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Publication numberUS4015752 A
Publication typeGrant
Application numberUS 05/652,729
Publication dateApr 5, 1977
Filing dateJan 27, 1976
Priority dateJan 29, 1975
Also published asCA1031233A1, CA1034009A1, DE2503626A1, DE2503626B2, DE2503626C3, US4015757
Publication number05652729, 652729, US 4015752 A, US 4015752A, US-A-4015752, US4015752 A, US4015752A
InventorsHerbert Meuresch, Tilo Patenge
Original AssigneePrecision Valve Corporation
Export CitationBiBTeX, EndNote, RefMan
External Links: USPTO, USPTO Assignment, Espacenet
Rapid charging valve for a pressurized dispenser
US 4015752 A
Abstract
A valve for a pressurized dispenser which includes within a mounting cup, a valve housing and an annular gasket for sealing a discharge passage of a movable valve stem, the gasket having peripheral edge portions which do not extend to contact the valve cup surrounding wall, and a marginal portion between its peripheral edge and the portion clamped between the mounting cup and the valve housing, and which incorporates a clearance space within the cup and beyond the periphery of the gasket to accommodate the marginal portion of the gasket when stretched during the filling of the dispenser so that a flow path is provided to the outside of the housing. The gasket is preferably polygonal in shape, for example hexagonal.
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Claims(7)
What is claimed is:
1. In a valve for a pressurized dispenser, said valve having a mounting cup, a valve housing immovable relative thereto and a gasket for sealing a discharge passage, the gasket being clamped between a rim of said housing and an adjacent wall of the mounting cup, said mounting cap having a pedestal portion comprising an end wall and a circumferential wall and a filling aperture in the end wall radially outward of the discharge passage and only inward of the clamping rim, the improvement which comprises
said gasket having an annular clamped region, a peripheral edge having portions which extend to contact a surrounding wall separated by other portions which do not contact the surrounding wall, and a marginal portion between the peripheral edge and the clamped region, and
a clearance space below the marginal portion of the gasket to accommodate the marginal portion so that the marginal portion may radially stretch and deflect during filling to provide a flow passage along the adjacent wall surfaces over the gasket, past the clamped region and around the peripheral edge of the gasket.
2. The improvement of claim 1 wherein the clearance space is provided by a conical surface of the valve housing located radially outward of the clamping rim.
3. The improvement of claim 1 wherein the clearance space is provided by a circumferential rabbet in the housing located radially outward of the clamping rim.
4. The improvement of claim 1 wherein the periphery of the gasket is polygonal.
5. The improvement of claim 1 wherein the clearance space has a radial dimension at least 40% of the thickness of the gasket when uncompressed and an axial dimension below the clamping rim of at least 110% of the greatest radial extent of the marginal portion of the gasket.
6. The improvement of claim 1 wherein the end wall of the pedestal is joined to the circumferential wall by a radius.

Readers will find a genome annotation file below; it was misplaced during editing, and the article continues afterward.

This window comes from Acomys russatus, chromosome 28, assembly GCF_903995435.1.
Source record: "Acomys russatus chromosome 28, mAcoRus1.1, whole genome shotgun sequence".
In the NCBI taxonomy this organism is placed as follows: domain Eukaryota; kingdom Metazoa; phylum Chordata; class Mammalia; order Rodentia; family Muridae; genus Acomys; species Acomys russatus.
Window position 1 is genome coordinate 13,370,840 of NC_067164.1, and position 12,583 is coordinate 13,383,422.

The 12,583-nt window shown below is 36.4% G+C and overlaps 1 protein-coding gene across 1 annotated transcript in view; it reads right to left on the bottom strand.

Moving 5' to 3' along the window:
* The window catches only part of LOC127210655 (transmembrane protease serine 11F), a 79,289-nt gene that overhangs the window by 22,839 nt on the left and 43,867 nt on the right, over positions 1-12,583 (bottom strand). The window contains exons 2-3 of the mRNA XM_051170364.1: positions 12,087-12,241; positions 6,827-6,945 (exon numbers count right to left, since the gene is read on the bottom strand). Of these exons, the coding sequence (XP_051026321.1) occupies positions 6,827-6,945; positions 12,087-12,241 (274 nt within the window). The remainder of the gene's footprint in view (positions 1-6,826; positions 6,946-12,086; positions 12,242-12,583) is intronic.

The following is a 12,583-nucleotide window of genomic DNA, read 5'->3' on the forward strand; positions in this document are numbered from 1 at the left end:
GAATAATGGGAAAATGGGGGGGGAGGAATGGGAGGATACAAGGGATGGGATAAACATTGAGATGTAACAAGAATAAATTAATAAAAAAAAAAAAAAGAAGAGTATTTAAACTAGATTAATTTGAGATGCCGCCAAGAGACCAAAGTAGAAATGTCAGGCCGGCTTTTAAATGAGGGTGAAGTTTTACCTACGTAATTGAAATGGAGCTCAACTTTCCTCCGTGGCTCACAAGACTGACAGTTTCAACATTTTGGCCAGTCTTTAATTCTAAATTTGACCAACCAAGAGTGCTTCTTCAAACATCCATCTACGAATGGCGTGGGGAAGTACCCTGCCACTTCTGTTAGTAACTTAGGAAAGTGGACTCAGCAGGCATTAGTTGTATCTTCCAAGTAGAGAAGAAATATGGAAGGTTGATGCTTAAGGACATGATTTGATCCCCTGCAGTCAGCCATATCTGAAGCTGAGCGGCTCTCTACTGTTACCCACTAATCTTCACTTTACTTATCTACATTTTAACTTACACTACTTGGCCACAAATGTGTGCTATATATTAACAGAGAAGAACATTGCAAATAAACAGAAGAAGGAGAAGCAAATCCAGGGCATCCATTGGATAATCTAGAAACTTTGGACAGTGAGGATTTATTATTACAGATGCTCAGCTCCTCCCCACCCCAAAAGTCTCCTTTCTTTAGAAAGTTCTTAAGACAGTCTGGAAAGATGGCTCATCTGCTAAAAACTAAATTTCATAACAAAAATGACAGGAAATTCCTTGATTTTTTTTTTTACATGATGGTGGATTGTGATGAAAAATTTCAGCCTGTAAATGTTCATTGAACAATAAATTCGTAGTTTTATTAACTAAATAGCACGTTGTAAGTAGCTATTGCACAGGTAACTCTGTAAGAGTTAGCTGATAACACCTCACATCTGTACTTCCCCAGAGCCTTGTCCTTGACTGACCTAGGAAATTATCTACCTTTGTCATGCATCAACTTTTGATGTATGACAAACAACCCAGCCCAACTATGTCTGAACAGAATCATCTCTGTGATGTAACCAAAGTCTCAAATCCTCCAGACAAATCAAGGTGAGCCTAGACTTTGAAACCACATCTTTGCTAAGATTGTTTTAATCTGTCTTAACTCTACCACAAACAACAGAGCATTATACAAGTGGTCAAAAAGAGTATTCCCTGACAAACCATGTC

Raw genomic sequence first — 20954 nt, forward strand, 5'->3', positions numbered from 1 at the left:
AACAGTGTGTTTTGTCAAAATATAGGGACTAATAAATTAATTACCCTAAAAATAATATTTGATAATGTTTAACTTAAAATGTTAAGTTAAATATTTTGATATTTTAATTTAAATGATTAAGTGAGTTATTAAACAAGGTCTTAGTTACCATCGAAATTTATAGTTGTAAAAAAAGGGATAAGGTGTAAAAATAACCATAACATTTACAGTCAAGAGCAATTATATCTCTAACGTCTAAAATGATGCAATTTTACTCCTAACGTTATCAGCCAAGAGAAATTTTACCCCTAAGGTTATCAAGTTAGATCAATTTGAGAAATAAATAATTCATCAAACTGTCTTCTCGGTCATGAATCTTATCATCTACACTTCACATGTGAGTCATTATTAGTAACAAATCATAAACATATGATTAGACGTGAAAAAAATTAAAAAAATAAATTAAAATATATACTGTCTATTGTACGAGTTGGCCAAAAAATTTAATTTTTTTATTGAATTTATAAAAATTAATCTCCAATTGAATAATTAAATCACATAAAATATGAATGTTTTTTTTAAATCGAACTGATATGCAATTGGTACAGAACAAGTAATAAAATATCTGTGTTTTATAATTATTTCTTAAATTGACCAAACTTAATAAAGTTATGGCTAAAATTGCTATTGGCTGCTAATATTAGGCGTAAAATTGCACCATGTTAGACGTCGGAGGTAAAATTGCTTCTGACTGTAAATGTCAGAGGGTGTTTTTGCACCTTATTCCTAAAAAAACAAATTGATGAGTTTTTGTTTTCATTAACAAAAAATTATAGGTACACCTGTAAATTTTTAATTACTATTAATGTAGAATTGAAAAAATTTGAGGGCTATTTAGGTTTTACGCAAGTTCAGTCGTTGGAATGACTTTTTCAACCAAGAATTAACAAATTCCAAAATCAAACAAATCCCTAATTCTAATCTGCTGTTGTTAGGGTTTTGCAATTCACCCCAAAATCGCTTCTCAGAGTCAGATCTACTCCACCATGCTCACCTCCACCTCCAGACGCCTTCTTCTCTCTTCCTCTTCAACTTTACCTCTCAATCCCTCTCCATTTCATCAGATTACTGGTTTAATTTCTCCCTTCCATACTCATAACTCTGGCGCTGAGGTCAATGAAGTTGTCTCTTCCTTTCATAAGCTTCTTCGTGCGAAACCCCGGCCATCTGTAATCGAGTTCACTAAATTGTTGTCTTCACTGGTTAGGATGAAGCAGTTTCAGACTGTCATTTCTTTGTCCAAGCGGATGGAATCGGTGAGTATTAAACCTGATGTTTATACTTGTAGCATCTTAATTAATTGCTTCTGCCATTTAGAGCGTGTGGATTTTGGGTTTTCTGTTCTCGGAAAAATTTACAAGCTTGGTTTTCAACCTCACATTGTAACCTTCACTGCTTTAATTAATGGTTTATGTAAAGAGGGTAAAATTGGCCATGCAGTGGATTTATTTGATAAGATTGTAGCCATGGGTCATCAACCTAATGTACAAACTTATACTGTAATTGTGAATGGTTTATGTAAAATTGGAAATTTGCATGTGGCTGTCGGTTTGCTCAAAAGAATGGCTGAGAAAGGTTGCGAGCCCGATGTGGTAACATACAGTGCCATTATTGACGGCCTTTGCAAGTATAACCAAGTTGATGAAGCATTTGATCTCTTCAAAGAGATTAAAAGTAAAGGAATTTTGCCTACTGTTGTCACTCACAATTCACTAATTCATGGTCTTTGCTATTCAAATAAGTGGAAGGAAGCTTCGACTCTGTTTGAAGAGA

7. The improvement of claim 6 wherein the radius is at least 0.8 mm.
Description

The invention relates to a valve for pressurized aerosol dispensers, the valve having an annular gasket provided with a hole for receiving, a valve stem and pressed by a clamping edge on the valve housing against the end wall of the pedestal of a valve mounting cup immovably holding the valve housing, and wherein at least one filling aperture is provided in the end wall around the valve stem hole, filling passages extend near the circumferential wall of the valve mounting cup, and the gasket is adapted to be forced away from the end wall of the valve mounting cup under the influence of the pressure of propellant gas during charging.

U.S. Pat. No. 3,845,887 to Meuresch et al. shows a gasket with a polygonal periphery wherein the circumferential sections having the shortest radial distance from the center extend outwardly beyond the clamping edge by an amount such that, when the portion of the gasket under the filling aperture is bent downwardly under the influence of the filling pressure, the portion of the gasket clamped by the housing rim will be stretched away from the end wall and accordingly will provide additional filling passages outside the valve housing. In this way the filling speed may be substantially increased.

U.S. Pat. Nos. 3,838,799 to Meuresch et al., 2,890,817 to Rheinstrom, and 2,937,791 to Micallef show valves in which the gasket extends beyond the clamping edge above an annular space defined partly by sloping shoulders of the housing and partly by the circumferential wall of the valve mounting cup. In the end wall of the valve mounting cup there are provided additional filling apertures radially outward of the clamped region of the gasket. The gasket margin below these filling apertures will be directly influenced by the filling pressure and will be bent downwardly, thereby opening additional filling passages outside the valve housing. In these constructions, however, the margin of the gasket is sealed against the filling apertures only by the internal pressure of the container.